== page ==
Pollution in Mexico’s Lake Chapala has residents fearful

Digital Originals

Children living beside Mexico’s Lake Chapala are getting sick. Residents have reported birth defects, kidney disease, and slow mental development.

Locals and environmentalists blame it on the water. CGTN’s Alasdair Baverstock reports.

“When I was pregnant I drank water from the tap, and we didn’t know the water wasn’t good for drinking,” Lake Chapala resident Catalina Gonzalez said.

Heavy metals and toxic substances from industries operating nearby have entered the lake through the Lerma River, according to the Global Nature Fund.

Researchers have found that water quality in the lake varies from a low water quality index of 32 to a high of 80.

According to the U.N., a water quality index of 0-44 is considered poor, while a WQI of 95-100 is considered excellent.

Scientists say that people should not use the water in Lake Chapala for drinking, but people still consume it on a daily basis.

It’s also hard for local doctors to get the community to change their practices.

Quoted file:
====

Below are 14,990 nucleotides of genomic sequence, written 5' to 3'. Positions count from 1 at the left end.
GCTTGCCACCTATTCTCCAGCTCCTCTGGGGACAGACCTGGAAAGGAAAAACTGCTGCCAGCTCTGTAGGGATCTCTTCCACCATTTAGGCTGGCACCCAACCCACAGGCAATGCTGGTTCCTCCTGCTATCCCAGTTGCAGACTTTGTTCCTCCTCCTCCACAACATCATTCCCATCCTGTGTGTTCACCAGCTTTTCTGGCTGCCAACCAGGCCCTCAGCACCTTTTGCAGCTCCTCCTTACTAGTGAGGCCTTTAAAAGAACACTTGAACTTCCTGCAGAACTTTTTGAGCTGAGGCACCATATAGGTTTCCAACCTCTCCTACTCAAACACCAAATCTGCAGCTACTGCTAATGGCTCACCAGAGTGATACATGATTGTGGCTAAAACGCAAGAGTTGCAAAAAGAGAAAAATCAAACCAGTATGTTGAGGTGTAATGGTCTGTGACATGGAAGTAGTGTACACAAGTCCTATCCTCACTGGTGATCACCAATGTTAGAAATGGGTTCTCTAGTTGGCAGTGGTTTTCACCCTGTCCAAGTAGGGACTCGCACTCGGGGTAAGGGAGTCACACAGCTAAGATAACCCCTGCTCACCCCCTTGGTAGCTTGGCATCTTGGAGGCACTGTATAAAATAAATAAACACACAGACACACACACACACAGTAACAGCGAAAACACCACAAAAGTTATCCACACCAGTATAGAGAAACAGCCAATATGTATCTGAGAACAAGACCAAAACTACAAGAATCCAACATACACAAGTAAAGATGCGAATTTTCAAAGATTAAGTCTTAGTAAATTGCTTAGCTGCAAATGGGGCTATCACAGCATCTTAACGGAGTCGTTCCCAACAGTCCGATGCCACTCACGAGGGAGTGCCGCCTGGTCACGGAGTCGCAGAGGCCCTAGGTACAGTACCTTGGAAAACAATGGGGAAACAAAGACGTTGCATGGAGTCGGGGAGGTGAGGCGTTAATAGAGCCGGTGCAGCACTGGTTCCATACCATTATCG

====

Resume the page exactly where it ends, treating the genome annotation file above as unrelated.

“Trying to interfere in the community’s health is sometimes to prohibit what they have done for so long. To arrive and tell them not to drink the Chapala water, they say, “well how? If it’s what I have always done?” Chapala Medical Center physician Napoleon Sanchez said.

Chemicals like mercury also enter fish in the lake, which is then consumed by humans.

Fish sampled in Lake Chapala are below the Mexican national standard of 1 parts per million (ppm) total mercury, and scientists say people can eat carp from the lake on a restricted basis.

But if U.S. standards were applied, people would be told to avoid eating fish from the lake all together.

The U.S. Environmental Protection Agency, encourages people to avoid fish with mercury greater than .46 ppm.

Scientists have found mercury in Lake Chapala fish to range from .17 to .7 ppm depending on how close the area tested was the Lerma River.

Children have also tested positive for chemicals in their system.

Local pregnant women are terrified.

“I was going to give birth at home, but I’m going to go to the hospital, so they can check the baby properly,” Chapala resident Catherine Perez said.

One University of Guadalajara study has linked environmental problems at the lake to an epidemic of kidney disease.

Authorities are aware of the problem.

But the government has not responded to CGTN’s repeated requests for comment.

So far nothing has been done to stop the water pollution, and local authorities do not acknowledge that water pollution is to blame, community members said.

As doctors keep urging people to change their ways, little is done to stem the pollution, and children continue to get sick.